Botany Spot – White Horehound
Harvest Article – Autumn 2015
Botany Spot by David Millin
Marrubium vulgare (white horehound) is a common pasture weed of the Lamiaceae family native to Europe, west and central Asia, and North Africa. It was introduced to Australia and New Zealand in the nineteenth century as a medicinal herb.
It is a woody-based perennial with multi-branched stems and grey green leaves that resemble mint. It can grow to be 80 cm tall. The flowers are white and grow in dense whorls in the leaf axils. Post-flowering there is significant dieback after setting seed, and the flowers turn to burrs that are spread in the wool and fur of grazing animals. It spreads easily in disturbed or overgrazed pasture and due to its bitter taste is unpalatable to livestock. In southern Australia it is considered a noxious weed.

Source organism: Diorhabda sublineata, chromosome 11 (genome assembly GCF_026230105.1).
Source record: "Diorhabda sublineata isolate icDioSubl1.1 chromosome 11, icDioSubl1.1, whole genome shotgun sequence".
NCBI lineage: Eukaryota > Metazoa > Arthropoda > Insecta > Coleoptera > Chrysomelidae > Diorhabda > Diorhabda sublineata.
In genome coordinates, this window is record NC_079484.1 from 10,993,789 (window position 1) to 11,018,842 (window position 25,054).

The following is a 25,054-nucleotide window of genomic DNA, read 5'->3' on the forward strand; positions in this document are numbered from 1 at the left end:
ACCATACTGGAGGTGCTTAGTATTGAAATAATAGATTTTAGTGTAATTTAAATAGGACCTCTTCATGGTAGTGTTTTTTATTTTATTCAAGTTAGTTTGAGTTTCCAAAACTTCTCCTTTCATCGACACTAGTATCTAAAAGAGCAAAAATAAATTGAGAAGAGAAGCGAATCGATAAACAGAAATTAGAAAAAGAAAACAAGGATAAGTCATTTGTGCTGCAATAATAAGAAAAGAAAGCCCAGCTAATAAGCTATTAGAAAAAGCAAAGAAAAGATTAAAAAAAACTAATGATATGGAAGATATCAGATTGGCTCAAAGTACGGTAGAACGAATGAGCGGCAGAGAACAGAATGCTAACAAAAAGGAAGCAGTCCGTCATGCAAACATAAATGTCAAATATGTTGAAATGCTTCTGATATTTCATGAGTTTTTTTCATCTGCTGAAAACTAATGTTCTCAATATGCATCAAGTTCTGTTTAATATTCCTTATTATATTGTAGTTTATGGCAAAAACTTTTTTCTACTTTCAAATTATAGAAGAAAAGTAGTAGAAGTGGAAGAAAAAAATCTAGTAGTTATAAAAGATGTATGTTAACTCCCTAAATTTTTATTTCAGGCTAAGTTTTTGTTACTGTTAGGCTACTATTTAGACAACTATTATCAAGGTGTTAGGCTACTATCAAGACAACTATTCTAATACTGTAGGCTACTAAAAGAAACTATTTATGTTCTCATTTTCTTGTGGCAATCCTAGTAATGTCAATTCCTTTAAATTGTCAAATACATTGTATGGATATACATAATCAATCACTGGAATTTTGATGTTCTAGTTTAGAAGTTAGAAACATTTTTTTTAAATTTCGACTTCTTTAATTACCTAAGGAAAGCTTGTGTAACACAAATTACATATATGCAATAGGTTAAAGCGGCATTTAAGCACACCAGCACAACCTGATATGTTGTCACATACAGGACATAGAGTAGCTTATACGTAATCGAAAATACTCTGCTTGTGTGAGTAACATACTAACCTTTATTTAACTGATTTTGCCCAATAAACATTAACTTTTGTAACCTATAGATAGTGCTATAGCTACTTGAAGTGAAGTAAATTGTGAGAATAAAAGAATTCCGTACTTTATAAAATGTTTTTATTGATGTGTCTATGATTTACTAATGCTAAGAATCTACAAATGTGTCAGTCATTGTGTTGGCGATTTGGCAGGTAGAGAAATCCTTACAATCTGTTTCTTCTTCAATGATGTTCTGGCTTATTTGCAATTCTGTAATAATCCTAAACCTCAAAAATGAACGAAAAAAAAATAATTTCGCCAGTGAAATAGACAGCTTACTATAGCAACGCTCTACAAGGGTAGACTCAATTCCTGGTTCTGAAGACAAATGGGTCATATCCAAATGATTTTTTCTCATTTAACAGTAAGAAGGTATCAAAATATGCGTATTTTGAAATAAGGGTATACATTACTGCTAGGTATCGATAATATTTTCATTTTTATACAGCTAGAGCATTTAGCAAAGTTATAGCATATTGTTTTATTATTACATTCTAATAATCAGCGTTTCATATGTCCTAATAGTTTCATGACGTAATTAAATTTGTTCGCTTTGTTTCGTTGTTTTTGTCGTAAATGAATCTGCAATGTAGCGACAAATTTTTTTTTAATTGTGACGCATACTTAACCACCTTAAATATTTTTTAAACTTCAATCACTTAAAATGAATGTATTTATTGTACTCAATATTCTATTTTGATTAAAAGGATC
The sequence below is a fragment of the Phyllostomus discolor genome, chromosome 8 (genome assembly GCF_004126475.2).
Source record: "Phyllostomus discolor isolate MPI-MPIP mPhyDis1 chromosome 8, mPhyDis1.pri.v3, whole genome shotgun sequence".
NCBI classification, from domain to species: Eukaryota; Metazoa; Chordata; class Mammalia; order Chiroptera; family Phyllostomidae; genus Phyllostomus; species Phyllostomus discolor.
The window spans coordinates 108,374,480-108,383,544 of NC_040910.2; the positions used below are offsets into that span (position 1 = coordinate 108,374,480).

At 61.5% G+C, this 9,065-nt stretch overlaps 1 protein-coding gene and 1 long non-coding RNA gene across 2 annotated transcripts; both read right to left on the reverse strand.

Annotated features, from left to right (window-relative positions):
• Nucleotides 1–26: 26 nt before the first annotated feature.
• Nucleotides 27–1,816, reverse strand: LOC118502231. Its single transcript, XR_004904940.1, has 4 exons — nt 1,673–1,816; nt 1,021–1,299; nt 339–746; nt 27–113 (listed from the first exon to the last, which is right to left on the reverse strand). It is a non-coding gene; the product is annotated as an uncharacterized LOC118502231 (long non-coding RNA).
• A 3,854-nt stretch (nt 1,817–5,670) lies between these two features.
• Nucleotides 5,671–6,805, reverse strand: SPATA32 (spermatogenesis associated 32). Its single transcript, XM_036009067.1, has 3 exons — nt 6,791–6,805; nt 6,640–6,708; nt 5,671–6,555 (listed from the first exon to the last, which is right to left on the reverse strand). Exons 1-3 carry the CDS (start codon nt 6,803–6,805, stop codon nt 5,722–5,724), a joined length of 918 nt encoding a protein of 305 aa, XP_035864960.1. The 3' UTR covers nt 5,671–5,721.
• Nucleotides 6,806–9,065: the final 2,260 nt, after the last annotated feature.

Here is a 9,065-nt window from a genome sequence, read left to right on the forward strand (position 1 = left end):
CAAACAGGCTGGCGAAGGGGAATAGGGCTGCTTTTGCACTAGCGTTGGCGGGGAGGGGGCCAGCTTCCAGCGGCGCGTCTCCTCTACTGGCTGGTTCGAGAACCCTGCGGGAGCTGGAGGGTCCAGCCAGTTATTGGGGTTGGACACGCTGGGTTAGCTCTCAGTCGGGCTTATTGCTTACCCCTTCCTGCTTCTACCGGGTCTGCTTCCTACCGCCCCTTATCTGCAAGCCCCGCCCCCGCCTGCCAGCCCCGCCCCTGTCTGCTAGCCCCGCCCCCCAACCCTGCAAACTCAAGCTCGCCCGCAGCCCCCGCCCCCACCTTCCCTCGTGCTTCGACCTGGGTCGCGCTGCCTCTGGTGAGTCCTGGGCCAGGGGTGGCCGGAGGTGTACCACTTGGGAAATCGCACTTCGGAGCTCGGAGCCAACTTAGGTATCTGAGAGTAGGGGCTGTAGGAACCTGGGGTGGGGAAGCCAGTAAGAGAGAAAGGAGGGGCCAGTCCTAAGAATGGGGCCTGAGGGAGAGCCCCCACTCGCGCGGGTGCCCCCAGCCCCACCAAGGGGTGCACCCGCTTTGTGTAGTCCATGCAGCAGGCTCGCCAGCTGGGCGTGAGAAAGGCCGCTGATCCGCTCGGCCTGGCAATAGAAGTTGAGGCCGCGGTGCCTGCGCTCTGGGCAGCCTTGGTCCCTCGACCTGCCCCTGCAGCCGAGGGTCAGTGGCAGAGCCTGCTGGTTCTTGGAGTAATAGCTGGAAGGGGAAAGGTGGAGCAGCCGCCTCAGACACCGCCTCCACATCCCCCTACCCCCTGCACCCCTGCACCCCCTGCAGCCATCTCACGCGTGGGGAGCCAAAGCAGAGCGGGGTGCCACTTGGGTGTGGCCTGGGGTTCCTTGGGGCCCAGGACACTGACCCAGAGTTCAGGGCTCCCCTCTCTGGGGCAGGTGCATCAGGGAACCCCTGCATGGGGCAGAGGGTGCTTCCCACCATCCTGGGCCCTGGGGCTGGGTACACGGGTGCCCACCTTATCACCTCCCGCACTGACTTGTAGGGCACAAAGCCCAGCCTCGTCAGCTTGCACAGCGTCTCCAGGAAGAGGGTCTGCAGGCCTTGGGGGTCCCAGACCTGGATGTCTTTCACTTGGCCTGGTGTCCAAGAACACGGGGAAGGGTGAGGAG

It has been used since ancient times as a remedy for coughs and sore throats and as an expectorant. It has been listed as a remedy for expelling worms in farm animals, and modern scientific studies have been conducted on the usefulness of horehound. For example, a 2011 study concluded that the essential oil of M. vulgare contains potent antimicrobial and anticancer properties, while a 2012 study found marrubiin, one of the primary active compounds found in horehound, to possess “antidiabetic, anti-atherogenic and anti-inflammatory properties.” It is also used in the manufacture of horehound candy and horehound beer.
At Weleda, Marrubium is used to produce our Cough Elixir remedy. We harvest the leaf and soft fleshy stems prior to flowering in the spring, when leafy growth is at its maximum. These are then dried and stored until needed. In the manufacturing process, Marrubium leaf is decocted in boiling water, along with various other herbs that are useful in treating cold and flu symptoms, such as plantain and thyme.